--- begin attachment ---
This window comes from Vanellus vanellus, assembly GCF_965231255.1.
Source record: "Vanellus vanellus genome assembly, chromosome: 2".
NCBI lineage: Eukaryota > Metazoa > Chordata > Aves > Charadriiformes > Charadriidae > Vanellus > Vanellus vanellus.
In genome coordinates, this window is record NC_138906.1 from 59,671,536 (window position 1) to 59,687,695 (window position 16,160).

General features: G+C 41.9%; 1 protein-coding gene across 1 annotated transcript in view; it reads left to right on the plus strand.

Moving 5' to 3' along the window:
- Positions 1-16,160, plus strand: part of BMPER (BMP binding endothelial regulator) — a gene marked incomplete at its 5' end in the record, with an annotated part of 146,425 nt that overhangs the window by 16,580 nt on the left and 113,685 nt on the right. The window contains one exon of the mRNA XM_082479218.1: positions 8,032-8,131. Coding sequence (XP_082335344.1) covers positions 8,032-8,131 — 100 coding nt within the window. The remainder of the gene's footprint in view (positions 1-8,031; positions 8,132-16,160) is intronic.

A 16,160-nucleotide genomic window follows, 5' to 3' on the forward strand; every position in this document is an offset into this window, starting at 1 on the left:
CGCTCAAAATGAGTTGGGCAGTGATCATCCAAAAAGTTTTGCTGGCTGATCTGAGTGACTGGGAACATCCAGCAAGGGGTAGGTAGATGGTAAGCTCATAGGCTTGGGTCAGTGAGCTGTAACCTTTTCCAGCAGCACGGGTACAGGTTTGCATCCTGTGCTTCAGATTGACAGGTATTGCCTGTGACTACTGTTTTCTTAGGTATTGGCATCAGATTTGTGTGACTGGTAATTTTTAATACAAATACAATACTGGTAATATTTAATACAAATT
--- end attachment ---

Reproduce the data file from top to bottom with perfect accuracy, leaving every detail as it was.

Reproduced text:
This window comes from Vanellus vanellus, assembly GCF_965231255.1.
Source record: "Vanellus vanellus genome assembly, chromosome: 2".
NCBI lineage: Eukaryota > Metazoa > Chordata > Aves > Charadriiformes > Charadriidae > Vanellus > Vanellus vanellus.
In genome coordinates, this window is record NC_138906.1 from 59,671,536 (window position 1) to 59,687,695 (window position 16,160).

General features: G+C 41.9%; 1 protein-coding gene across 1 annotated transcript in view; it reads left to right on the plus strand.

Moving 5' to 3' along the window:
- Positions 1-16,160, plus strand: part of BMPER (BMP binding endothelial regulator) — a gene marked incomplete at its 5' end in the record, with an annotated part of 146,425 nt that overhangs the window by 16,580 nt on the left and 113,685 nt on the right. The window contains one exon of the mRNA XM_082479218.1: positions 8,032-8,131. Coding sequence (XP_082335344.1) covers positions 8,032-8,131 — 100 coding nt within the window. The remainder of the gene's footprint in view (positions 1-8,031; positions 8,132-16,160) is intronic.

A 16,160-nucleotide genomic window follows, 5' to 3' on the forward strand; every position in this document is an offset into this window, starting at 1 on the left:
CGCTCAAAATGAGTTGGGCAGTGATCATCCAAAAAGTTTTGCTGGCTGATCTGAGTGACTGGGAACATCCAGCAAGGGGTAGGTAGATGGTAAGCTCATAGGCTTGGGTCAGTGAGCTGTAACCTTTTCCAGCAGCACGGGTACAGGTTTGCATCCTGTGCTTCAGATTGACAGGTATTGCCTGTGACTACTGTTTTCTTAGGTATTGGCATCAGATTTGTGTGACTGGTAATTTTTAATACAAATACAATACTGGTAATATTTAATACAAATT